Tuesday, August 31, 2010

Thoughts on To Kill A Mockingbird

This year is the 50th Anniversary of the publication of To Kill A Mockingbird. There was an entire program devoted to it at the State Bar Convention this summer and my daughter was assigned the book for her summer reading project. I decided to give the book another look. I was struck by the following passage. To me, it captures the ideal of what it means to be a lawyer and man of honor.

“Do you defend *******, Atticus?” I asked him that evening.

“Of course I do. Don’t say ******, Scout. That’s common.”

“’s what everybody at school says.”

“From now on it’ll be everybody less one—“

“Well if you don’t want me to grow up talkin’ that way, why do you send me to school?”

My father looked at me mildly, amusement in his eyes. Despite our compromise, my campaign to avoid school had continued in one form or another since my first day’s dose of it. . . .

But I was worrying another bone. “Do all lawyers defend n-Negroes, Atticus?”

“Of course they do, Scout.”

“Then why did Cecil say you defended ******? He made it sound like you were runnin’ a still.”

Atticus sighed. “I’m simply defending a Negro—his name’s Tom Robinson. He lives in that little settlement beyond the town dump. He’s a member of Calpurnia’s church, and Cal knows his family well. She say’s they’re clean-living folks. Scout, you aren’t old enough to understand some things yet, but there’s been some high talk around town to the effect that I shouldn’t do much about defending this man. It’s a peculiar case—it won’t come to trial until summer session. John Taylor was kind enough to give us a postponement. .. .”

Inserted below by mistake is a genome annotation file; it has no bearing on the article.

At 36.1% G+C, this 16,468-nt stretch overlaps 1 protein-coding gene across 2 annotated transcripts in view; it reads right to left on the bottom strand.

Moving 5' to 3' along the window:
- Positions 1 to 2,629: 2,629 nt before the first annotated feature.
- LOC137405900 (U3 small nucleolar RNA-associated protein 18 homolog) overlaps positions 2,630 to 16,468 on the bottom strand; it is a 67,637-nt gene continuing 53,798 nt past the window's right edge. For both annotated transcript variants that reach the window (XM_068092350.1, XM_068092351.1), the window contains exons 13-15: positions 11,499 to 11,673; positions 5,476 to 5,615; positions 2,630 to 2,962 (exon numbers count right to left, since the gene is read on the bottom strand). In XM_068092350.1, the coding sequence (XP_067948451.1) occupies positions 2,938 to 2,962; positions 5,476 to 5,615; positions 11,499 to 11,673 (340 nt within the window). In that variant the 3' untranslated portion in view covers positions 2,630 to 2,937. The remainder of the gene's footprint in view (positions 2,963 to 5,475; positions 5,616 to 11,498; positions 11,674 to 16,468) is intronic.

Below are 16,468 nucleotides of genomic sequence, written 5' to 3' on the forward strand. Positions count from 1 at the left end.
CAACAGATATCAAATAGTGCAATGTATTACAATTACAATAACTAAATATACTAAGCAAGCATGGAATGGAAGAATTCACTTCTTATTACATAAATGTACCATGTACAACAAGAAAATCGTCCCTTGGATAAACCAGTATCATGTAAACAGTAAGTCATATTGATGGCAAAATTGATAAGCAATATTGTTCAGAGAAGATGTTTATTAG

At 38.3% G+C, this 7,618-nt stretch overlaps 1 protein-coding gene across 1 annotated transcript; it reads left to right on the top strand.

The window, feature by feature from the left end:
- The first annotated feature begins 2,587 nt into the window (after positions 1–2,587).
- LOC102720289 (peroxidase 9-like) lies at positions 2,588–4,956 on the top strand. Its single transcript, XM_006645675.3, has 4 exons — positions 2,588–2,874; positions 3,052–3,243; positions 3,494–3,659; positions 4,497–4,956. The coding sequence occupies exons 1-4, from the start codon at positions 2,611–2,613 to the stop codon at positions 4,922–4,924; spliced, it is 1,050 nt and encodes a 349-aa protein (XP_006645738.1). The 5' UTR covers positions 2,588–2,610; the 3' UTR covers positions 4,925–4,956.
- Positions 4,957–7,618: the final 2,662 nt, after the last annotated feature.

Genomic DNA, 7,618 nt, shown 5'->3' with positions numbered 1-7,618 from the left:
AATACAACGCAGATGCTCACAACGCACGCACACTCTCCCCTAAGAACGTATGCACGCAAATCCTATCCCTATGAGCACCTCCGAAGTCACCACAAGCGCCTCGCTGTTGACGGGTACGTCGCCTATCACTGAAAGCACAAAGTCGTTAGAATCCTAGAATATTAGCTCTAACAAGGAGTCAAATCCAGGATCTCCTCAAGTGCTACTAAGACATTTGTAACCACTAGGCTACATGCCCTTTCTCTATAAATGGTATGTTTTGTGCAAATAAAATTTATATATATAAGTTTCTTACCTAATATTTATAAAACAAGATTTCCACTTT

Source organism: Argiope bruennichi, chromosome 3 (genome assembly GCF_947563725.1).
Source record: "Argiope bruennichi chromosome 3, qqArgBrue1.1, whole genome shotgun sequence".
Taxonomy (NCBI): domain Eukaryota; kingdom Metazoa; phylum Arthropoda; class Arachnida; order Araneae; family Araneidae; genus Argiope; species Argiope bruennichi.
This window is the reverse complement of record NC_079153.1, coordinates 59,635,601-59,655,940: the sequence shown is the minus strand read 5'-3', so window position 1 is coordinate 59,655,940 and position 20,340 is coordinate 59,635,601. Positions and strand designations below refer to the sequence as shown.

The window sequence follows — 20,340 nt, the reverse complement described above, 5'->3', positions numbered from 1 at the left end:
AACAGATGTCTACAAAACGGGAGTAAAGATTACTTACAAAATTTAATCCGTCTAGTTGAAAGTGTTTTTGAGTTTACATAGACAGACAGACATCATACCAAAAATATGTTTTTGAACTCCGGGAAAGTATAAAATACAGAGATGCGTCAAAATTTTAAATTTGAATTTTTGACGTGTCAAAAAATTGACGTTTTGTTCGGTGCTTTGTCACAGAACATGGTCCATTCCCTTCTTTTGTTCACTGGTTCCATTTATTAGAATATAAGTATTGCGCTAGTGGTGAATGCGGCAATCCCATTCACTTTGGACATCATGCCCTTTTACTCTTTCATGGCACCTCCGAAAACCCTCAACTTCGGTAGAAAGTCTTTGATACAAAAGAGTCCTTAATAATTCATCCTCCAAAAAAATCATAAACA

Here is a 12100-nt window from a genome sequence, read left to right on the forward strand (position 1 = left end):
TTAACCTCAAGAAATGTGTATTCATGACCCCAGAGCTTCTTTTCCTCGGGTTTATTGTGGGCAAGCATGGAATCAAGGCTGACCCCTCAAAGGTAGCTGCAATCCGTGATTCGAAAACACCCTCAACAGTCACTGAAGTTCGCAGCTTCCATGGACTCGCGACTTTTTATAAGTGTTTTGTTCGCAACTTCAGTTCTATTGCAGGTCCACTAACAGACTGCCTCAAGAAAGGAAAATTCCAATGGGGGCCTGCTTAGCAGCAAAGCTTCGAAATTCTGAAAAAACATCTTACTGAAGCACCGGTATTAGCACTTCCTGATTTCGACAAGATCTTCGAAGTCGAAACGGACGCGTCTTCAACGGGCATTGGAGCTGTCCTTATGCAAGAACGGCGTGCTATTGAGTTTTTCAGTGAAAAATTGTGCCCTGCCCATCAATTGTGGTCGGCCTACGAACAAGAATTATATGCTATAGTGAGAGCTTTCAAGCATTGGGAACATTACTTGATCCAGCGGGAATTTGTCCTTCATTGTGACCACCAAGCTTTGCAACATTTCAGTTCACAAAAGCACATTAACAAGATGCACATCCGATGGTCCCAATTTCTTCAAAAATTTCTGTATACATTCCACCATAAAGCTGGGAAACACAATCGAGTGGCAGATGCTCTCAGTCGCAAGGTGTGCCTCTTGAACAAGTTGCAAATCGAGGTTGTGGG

“If you shouldn’t be defendin’ him, they why are you don’ it?”

“For a number of reasons,” said Atticus. “The main one is, if I didn’t, I couldn’t hold up my head in town, I couldn’t represent this county in the legislature, I couldn’t even tell you or Jem not to do something again.”

“You mean if you didn’t defend that man, Jem and me wouldn’t have to mind you any more?”

“That’s about right.”


“Because I could never ask you to mind me again. Scout, simply by the nature of the work, every lawyer gets at least one case in his lifetime that affects him personally. This one’s mine, I guess. You might hear some ugly talk about it at school, but do one thing for me if you will; you just hold your head high and keep those fists down. No matter what anybody says to you, don’t let ‘em get your goat. Try fighting with your head for a change …. it’s a good one, even if it does resist learning.”

“Atticus, are we going to win it?”
“No, honey.”

Harper Lee, To Kill A Mockingbird, pp. 99-101.

There is so much in this passage. I agree that every lawyer gets one case in his lifetime that affects him personally. For me, it was the case of a little girl who was in foster care and whose grandmother and uncle would not give up on her. I also like the idea that a person’s right to respect depends upon doing the right thing, even when it’s hard. Finally, I like the idea of fighting with your head.

Few of us, myself included, live up to the ideal of Atticus Finch. However, if you have an ideal, at least you can try to aim in that general direction. Sometimes you might get close.

This is a book worth reading and re-reading.

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